Comment: Blaming the victim is one of the tricks of the Psychopath's trade. Psychopaths in positions of power influence the society they lord over to be just like them. Consciousless. The Deputy Attorney General is doing exactly what our leaders do - blaming the victim. It's the new normal.

Pistol

Twenty three people were killed by American cops in the last week

police
© Quinn Dombrowski
At least twenty-three people were killed by officers from various United States police departments in the past week. That means about three people died in the custody or at the hands of police every day from September 18-24.

The frequency in which police use force, especially lethal force, would seem to deserve quite a bit of attention, however, it is rarely highlighted by news media. For the most part, it goes ignored.

Only when there was a crisis in Ferguson after a white police officer killed an unarmed black teenager did media examine how often people are killed by police in the US.

The "Killed by Police" Facebook page keeps track of deaths as they occur and, from May 1, 2013, to August 24, 1,450 people have been killed. When calculated, about three people were killed each day.

The following incidents were noted by the page over the past week:
Stock Down

Jim Rickards on the methods, objectives and perps of gold market rigging


Financial Analyst and Author Jim Rickards
In a wonderful 45-minute interview with John Ward of Anglo-Far East bullion dealers, fund manager, author, and geopolitical strategist James G. Rickards explains the methods, objectives, and perpetrators of gold market manipulation.

The methods, Rickards says, include strategic dumping of official gold reserves, which isn't done much anymore; dumping paper gold on the futures markets to panic weak-handed and skittish longs, especially hedge funds, which is "child's play"; and gold leasing by central banks to investment banks that leverage the gold supply by a factor of 10, effectively devaluing gold, since most gold investors don't realize that there is no metal behind their claims, just the market-manipulating power of the central banks and their investment bank agents.

Comment: The above linked interview is an excellent summary of the who, why, and how's of past and present manipulation of the gold market.

Display

Anchor Matt Pieper wrecks himself with rant: Get off 'government assistance' and 'do your f*cking job'

© Facebook/News 12
News 12 The Bronx anchor Matt Pieper.
An anchor for News 12 The Bronx in New York sparked controversy this week after the station mistakenly broadcast him ranting about people who use government assistance.

During what he probably thought was a commercial break on Wednesday morning's broadcast, veteran anchor Matt Pieper advised reporter Amy Yensi that she had two minutes before a segment about the need for school crossing guards in certain areas.

Comment: If Matt Pieper loses his job over this, he may be on government assistance alongside those whom he despises. Perhaps he'll begin to have some compassion if he ever finds himself walking in the shoes of others.

Stormtrooper

Pittsburgh cops Tased man while he was praying for his dead son in ER: lawsuit

Pittsburgh police Tasing man
© WPXI-TV
Footage shows Pittsburgh police Tasing man grieving dead stepson
A Pittsburgh couple filed a federal civil rights suit accusing police of mistreating them while their son died, WPXI-TV reported on Thursday.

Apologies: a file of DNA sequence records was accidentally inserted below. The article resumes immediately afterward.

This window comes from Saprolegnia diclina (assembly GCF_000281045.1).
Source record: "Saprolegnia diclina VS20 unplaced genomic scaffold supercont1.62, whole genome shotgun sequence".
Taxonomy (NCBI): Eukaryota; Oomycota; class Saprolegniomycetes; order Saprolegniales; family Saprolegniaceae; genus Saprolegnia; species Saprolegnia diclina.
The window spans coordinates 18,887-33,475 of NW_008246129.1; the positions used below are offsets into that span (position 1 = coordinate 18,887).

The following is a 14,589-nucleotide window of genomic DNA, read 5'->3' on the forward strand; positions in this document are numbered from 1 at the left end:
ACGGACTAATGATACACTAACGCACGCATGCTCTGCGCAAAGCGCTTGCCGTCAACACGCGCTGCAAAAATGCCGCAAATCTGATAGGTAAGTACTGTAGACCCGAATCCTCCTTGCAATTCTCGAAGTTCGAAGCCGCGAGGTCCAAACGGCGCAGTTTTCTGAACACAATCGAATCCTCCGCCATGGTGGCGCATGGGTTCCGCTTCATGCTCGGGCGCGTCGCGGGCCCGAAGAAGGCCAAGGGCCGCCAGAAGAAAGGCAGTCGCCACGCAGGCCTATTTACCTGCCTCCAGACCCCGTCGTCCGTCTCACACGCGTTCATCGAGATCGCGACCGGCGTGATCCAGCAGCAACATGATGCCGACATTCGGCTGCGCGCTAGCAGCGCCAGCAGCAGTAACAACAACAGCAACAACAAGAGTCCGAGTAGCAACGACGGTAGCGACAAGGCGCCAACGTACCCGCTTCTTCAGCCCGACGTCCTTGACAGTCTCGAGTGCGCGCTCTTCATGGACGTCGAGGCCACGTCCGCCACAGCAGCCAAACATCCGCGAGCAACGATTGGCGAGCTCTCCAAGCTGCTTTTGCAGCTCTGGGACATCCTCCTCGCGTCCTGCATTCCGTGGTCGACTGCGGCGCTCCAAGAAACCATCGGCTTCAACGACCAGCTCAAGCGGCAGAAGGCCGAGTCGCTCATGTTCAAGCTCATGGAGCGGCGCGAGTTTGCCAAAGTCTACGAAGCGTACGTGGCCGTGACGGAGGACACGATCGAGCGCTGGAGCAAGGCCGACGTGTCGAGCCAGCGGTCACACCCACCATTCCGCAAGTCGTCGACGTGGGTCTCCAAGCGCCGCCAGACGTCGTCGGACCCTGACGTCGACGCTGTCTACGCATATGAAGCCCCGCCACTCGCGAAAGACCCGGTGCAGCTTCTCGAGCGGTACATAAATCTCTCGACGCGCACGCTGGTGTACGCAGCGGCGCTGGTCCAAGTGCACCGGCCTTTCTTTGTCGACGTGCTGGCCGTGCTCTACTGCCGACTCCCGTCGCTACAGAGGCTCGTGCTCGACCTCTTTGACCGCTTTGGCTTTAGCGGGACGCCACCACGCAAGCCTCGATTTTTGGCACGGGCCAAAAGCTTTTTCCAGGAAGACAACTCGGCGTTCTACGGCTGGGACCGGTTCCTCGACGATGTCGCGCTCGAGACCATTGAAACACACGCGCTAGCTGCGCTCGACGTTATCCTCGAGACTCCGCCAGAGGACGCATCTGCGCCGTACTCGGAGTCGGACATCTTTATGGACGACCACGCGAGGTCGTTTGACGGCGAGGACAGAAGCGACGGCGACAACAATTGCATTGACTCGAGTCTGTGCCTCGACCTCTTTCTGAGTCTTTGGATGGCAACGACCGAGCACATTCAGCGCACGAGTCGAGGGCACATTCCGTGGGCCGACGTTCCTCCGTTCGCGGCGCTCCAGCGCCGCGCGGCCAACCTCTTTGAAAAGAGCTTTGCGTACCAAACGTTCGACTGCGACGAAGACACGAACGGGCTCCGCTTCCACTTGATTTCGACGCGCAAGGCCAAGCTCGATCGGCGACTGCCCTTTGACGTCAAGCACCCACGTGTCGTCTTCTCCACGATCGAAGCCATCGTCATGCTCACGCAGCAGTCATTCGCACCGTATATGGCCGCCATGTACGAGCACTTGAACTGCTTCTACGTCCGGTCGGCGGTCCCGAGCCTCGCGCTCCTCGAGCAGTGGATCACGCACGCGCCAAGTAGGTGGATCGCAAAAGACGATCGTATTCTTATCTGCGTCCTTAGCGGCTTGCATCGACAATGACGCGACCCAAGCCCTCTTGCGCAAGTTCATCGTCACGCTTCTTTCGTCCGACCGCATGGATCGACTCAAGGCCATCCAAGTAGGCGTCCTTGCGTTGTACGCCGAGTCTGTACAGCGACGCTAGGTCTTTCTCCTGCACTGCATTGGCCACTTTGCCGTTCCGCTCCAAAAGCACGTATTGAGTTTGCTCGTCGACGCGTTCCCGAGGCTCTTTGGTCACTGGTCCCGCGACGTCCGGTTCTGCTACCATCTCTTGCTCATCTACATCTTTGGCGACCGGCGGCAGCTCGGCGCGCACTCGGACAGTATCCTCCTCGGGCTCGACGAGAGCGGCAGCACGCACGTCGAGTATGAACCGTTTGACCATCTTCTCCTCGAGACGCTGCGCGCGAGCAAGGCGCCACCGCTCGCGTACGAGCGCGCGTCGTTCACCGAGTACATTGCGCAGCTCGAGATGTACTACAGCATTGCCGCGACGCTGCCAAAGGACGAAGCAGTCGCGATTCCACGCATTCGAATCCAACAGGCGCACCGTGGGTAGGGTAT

The suit accuses an officer of unlawfully using his Taser against Rev. Earl Baldwin Jr. on June 24, 2012. Baldwin said that at the time, he was in the emergency room of UPMC Mercy Hospital attempting to pray for his stepson, 23-year-old Mileek Grissom. Grissom was shot and killed that day while reportedly trying to break up a fight.

"I needed to tell him his family was going to be OK," Baldwin told WPXI this week. "I was going to do everything I could to make sure they were OK."

Footage of the incident shows police restraining a visibly upset Baldwin for a few seconds before another officer pulls out his Taser and uses it on him. Grissom's mother, Tori Baldwin, was stopped by authorities and not allowed to enter the hospital.

Police have not commented on the lawsuit, but hospital officials have said that Earl Baldwin was interfering with attempts to revive Grissom.

"Clearly this was a stressful situation and a tragic loss for this family," the hospital said in a statement. "However, the allegations about the circumstances are inaccurate."

But Baldwin argues that police slid Grissom's hospital bed away before restraining him.

"Watch the video," his attorney, Joel Sassone, was quoted as saying. "Not only was the child not being treated, the child was dead."
Oscar

Snowden receives 'Alternative Nobel' human rights award

snowden billboard
© thehill.com
Snowden: 2014 Right Livelihood Honorary Award
US whistleblower Edward Snowden was among five winners of the Swedish human rights award, announced in Stockholm on Wednesday.

The decision to the honor former National Security Agency contractor might have cost the 2014 Right Livelihood Awards' jury the ability to announce the winners from Swedish Foreign Office pressroom, a usual place for such statements since 1995, Foundation director Ole von Uexkull told AP.

Snowden, who has lived in Russia for over a year, shares his award with Alan Rusbridger, editor-in-chief of the Guardian newspaper, which was first to break the NSA leaks.
"The 2014 Right Livelihood Honorary Award goes to Edward Snowden for his courage and skill in revealing the unprecedented extent of state surveillance violating basic democratic processes and constitutional rights," the Stockholm-based foundation said in a statement.
The annual prize is awarded "to honour and support those offering practical and exemplary answers to the most urgent challenges facing us today", and by them the foundation understands "courageous and effective work for human rights, freedom of the press, civil liberties and combatting climate change".

Although the whistleblower would not receive the customary 500,000 kronor ($70,000) prize money, the foundation said it would "fund legal support for him".
Award winners
© www.rightlivelihood.org
Alan Rusbridger, Basil Fernando, Asma Jahangir, Bill McKibben, Edward Snowden
In a statement, Rusbridger said he was "delighted" to share the award with Snowden because he thinks "he was a whistleblower who took considerable risks with his own personal freedom in order to tell society about things that people needed to know."

Pakistani human rights lawyer Asma Jahanger, Sri Lankan rights activist Basil Fernando and US environmentalist Bill McKibbben were the other three prize winners. They will receive their awards at a formal ceremony in the Swedish parliament on December 1.